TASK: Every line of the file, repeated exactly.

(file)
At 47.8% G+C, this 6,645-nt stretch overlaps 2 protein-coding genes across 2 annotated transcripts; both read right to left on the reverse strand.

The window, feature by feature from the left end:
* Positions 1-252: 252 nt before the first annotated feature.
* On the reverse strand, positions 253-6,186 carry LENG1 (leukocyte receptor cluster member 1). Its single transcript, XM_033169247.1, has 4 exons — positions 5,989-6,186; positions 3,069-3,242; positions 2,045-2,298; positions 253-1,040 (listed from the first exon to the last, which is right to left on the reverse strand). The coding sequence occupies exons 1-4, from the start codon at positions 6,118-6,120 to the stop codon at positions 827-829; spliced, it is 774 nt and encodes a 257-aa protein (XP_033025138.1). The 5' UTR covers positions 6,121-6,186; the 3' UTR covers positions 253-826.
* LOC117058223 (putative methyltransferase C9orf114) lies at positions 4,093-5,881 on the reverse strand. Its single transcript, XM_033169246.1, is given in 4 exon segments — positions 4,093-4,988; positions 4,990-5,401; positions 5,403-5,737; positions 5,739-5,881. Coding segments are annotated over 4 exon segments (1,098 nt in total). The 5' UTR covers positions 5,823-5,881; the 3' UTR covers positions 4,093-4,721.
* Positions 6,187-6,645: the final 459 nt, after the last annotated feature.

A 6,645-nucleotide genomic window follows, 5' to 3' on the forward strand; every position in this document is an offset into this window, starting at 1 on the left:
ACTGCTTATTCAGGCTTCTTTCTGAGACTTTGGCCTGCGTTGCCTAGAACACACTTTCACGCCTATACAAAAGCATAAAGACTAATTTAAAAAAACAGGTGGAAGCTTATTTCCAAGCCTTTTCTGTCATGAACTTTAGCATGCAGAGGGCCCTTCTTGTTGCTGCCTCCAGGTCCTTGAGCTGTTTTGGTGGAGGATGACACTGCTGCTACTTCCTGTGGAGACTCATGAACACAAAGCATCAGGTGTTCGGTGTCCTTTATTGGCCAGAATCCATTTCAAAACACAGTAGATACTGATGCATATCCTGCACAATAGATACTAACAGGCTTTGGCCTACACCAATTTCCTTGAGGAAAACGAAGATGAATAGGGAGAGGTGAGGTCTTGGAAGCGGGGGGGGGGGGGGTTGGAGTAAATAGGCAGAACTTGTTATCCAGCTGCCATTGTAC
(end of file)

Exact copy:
At 47.8% G+C, this 6,645-nt stretch overlaps 2 protein-coding genes across 2 annotated transcripts; both read right to left on the reverse strand.

The window, feature by feature from the left end:
* Positions 1-252: 252 nt before the first annotated feature.
* On the reverse strand, positions 253-6,186 carry LENG1 (leukocyte receptor cluster member 1). Its single transcript, XM_033169247.1, has 4 exons — positions 5,989-6,186; positions 3,069-3,242; positions 2,045-2,298; positions 253-1,040 (listed from the first exon to the last, which is right to left on the reverse strand). The coding sequence occupies exons 1-4, from the start codon at positions 6,118-6,120 to the stop codon at positions 827-829; spliced, it is 774 nt and encodes a 257-aa protein (XP_033025138.1). The 5' UTR covers positions 6,121-6,186; the 3' UTR covers positions 253-826.
* LOC117058223 (putative methyltransferase C9orf114) lies at positions 4,093-5,881 on the reverse strand. Its single transcript, XM_033169246.1, is given in 4 exon segments — positions 4,093-4,988; positions 4,990-5,401; positions 5,403-5,737; positions 5,739-5,881. Coding segments are annotated over 4 exon segments (1,098 nt in total). The 5' UTR covers positions 5,823-5,881; the 3' UTR covers positions 4,093-4,721.
* Positions 6,187-6,645: the final 459 nt, after the last annotated feature.

A 6,645-nucleotide genomic window follows, 5' to 3' on the forward strand; every position in this document is an offset into this window, starting at 1 on the left:
ACTGCTTATTCAGGCTTCTTTCTGAGACTTTGGCCTGCGTTGCCTAGAACACACTTTCACGCCTATACAAAAGCATAAAGACTAATTTAAAAAAACAGGTGGAAGCTTATTTCCAAGCCTTTTCTGTCATGAACTTTAGCATGCAGAGGGCCCTTCTTGTTGCTGCCTCCAGGTCCTTGAGCTGTTTTGGTGGAGGATGACACTGCTGCTACTTCCTGTGGAGACTCATGAACACAAAGCATCAGGTGTTCGGTGTCCTTTATTGGCCAGAATCCATTTCAAAACACAGTAGATACTGATGCATATCCTGCACAATAGATACTAACAGGCTTTGGCCTACACCAATTTCCTTGAGGAAAACGAAGATGAATAGGGAGAGGTGAGGTCTTGGAAGCGGGGGGGGGGGGGGTTGGAGTAAATAGGCAGAACTTGTTATCCAGCTGCCATTGTAC